People in Israel and Bahrain are at risk of losing vaccination status if they do not receive booster shots

Residents of Israel and Bahrain who are eligible for the COVID-19 Vaccine Booster Shot and are not at risk of losing their vaccination status have access to everything from restaurants to shopping malls.

Israel was the first country to booster shot the requirements for a “green pass” digital vaccination passport that allows individuals to enter everything from hotels, cinemas, gyms, restaurants to places of worship.

Under the new guidelines issued on October 3, the validity of the previous Green Pass has been reduced and passes issued before this date are no longer valid.

According to government recommendations, Greenpass is only available to those who can prove that they have received a government-approved booster dose of COVID-19 vaccine after the previous two doses have expired six months later or have recovered from their illness. You will be able to do it.

Those who have recovered from COVID-19 once or twice and have not been vaccinated are eligible for a pass valid for up to 6 months from the date of the last recovery certificate, based on a different set of guidelines. Those who have recovered but have been vaccinated only once before and after recovery will be eligible for a valid Green Pass until the end of March next year.

People who receive only one dose are not eligible for the Green Pass, even if the post-vaccination serological test is positive. It has not been confirmed if more booster shots will be needed in the future for the individual to be considered fully vaccinated.

On the other hand, those who have been vaccinated or who have recovered outside Israel may or may not be eligible for the Green Pass, depending on the number of doses of the vaccine received and the results of serological and PCR tests in Israel. It may be.

According to a statement by Israeli Ministry of Health Deputy Secretary of Health Usher Salmon, those who decide not to take booster shots can enter the venue even if the PCR or antigen test is negative 24 hours ago.

Israel’s new system will replace the previous system, which required only two shots to be eligible for the Green Pass.

“We believe everyone needs to get a third shot. We basically tell people that they haven’t been fully vaccinated if they haven’t done so yet. “I will,” said Salmon.

New policies have led many protesters to take them to the streets of Israel in national demonstrations, as more than two million people are at risk of losing their vaccination passports.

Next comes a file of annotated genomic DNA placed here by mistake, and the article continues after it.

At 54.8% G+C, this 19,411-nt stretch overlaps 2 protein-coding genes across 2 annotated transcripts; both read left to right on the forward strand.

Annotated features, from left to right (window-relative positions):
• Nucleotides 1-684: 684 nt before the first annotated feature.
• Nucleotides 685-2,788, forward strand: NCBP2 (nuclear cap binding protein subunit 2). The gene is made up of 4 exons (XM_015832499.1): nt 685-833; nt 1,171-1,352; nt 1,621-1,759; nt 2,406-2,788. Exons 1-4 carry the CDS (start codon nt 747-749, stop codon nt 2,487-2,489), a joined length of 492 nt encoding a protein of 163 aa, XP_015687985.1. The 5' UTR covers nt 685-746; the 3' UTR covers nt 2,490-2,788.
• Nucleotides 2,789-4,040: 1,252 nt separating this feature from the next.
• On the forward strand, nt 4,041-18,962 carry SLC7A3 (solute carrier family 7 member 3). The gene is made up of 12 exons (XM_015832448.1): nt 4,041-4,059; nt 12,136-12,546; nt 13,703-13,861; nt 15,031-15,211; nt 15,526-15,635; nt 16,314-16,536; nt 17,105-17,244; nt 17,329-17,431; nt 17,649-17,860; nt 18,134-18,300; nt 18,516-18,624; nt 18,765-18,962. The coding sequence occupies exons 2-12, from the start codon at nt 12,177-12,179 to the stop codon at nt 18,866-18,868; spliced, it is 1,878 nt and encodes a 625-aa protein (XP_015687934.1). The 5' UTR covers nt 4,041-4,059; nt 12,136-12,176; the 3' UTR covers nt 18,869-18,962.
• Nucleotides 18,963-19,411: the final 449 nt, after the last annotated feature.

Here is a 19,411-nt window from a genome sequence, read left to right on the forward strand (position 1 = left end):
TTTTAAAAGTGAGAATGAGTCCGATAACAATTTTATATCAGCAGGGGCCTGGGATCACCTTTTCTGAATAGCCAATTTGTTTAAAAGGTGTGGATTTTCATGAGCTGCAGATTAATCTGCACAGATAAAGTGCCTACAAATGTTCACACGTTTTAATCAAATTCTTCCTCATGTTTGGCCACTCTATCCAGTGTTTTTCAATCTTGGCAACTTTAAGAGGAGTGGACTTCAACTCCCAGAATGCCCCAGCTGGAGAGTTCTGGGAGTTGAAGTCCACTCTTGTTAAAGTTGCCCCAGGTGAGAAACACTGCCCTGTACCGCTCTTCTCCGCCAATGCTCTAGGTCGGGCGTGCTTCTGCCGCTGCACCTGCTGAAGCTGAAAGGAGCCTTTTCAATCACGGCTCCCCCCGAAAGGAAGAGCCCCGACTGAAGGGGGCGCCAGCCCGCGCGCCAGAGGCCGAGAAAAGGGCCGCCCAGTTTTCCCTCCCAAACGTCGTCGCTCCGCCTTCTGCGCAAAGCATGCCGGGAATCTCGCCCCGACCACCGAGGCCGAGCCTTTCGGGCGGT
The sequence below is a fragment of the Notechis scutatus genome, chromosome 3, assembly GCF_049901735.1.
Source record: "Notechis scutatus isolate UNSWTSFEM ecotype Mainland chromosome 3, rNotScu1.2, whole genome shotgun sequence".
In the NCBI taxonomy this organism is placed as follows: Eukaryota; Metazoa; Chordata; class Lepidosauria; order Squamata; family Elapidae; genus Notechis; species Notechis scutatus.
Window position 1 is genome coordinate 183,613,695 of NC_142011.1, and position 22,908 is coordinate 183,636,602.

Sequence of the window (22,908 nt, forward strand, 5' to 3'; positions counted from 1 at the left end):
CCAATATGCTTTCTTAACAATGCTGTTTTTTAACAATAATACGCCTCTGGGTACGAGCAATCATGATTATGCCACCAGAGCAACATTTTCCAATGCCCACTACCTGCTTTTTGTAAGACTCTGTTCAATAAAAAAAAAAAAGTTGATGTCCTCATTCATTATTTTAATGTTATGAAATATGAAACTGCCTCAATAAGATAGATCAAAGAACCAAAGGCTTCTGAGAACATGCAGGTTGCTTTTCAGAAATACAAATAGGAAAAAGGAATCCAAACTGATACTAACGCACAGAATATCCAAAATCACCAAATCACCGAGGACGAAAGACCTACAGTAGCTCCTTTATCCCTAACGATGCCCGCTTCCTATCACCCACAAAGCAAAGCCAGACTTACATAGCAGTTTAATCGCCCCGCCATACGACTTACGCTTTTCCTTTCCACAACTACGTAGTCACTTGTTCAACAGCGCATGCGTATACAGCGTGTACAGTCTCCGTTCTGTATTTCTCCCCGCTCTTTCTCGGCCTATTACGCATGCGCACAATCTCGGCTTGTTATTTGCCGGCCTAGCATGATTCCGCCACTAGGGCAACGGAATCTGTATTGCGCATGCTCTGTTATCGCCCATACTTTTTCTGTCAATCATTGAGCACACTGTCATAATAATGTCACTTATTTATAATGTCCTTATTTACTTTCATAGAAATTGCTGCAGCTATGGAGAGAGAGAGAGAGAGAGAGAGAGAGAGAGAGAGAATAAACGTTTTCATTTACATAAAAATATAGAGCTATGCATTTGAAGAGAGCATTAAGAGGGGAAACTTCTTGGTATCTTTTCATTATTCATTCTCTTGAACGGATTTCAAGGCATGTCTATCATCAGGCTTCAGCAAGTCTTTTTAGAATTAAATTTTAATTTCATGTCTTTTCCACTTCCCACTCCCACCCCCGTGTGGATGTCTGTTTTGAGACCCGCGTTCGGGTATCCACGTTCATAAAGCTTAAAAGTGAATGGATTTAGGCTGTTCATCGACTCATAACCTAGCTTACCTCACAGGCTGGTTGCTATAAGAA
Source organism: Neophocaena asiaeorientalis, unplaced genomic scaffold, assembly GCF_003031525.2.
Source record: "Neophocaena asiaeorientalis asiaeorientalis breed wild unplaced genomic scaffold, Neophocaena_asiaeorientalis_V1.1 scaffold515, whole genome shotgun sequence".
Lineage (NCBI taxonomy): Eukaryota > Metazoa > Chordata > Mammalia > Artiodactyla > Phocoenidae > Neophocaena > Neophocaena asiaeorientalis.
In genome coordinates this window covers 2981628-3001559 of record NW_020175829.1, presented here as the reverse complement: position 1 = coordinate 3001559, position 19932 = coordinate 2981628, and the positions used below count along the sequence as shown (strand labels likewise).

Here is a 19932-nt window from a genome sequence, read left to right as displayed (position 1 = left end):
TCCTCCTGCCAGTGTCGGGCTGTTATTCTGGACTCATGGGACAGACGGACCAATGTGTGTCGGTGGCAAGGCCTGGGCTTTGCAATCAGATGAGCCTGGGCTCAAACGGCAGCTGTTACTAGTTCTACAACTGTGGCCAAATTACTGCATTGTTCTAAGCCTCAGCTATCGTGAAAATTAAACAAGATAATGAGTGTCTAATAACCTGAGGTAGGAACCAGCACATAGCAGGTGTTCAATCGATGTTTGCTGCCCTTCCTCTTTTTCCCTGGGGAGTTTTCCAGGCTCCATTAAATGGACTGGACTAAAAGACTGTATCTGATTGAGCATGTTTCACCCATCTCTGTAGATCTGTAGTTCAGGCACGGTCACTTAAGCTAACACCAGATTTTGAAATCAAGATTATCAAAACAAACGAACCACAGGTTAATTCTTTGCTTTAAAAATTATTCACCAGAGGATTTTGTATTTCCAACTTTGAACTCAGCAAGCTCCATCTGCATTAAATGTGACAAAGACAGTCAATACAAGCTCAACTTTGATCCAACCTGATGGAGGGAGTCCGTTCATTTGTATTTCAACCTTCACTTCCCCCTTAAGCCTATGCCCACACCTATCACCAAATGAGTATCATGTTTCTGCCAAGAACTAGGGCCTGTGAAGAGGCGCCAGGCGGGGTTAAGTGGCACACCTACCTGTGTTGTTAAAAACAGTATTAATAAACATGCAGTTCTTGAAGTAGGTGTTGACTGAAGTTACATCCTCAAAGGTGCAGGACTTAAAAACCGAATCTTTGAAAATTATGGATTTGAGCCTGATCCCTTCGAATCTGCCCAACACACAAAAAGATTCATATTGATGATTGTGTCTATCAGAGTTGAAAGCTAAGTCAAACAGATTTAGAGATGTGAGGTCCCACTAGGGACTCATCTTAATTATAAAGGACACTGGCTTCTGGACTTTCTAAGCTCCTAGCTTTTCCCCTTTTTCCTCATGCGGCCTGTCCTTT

However, Israel is not the only country to take a tough approach to vaccination passports, as Bahrain also changed the vaccination status of those targeted for booster shots on October 4.

As of that date, individuals eligible for booster shots will find that their vaccination status has been reduced from the Kingdom’s Digital Vaccine Passport, “Green Shield,” to “Yellow Shield.” BeAware mobile application, If you do not receive a booster shot.

Previously, it was considered fully vaccinated two weeks after the second vaccination and was given “Green Shield” status. Enter the shopping mall, Restaurants, cinemas and other indoor services.

The booster shot topic kept the medical and professionals separate.

On Tuesday, U.S. Food and Drug Administration (FDA) scientists said they were opposed to a proposal to approve a booster shot of Moderna’s vaccine after the company noted reduced efficacy against COVID-19 infection. ..

FDA staff said the vaccine approved for use in the United States and the other two vaccines are still well tolerated by serious illness.

Meanwhile, U.S. drug regulators said Wednesday that a second shot of Johnson & Johnson’s COVID-19 vaccine could enhance people’s defenses against illness, but based on its own data. I didn’t have enough time to analyze.

Both Johnson & Johnson and Moderna are asking regulators to allow vaccine boosters after the FDA has approved Pfizer boosters for tens of millions of Americans.

Catabella Roberts


Katabella Roberts is a reporter currently based in Turkey. She focuses primarily on the United States and covers the news and business of The Epoch Times.

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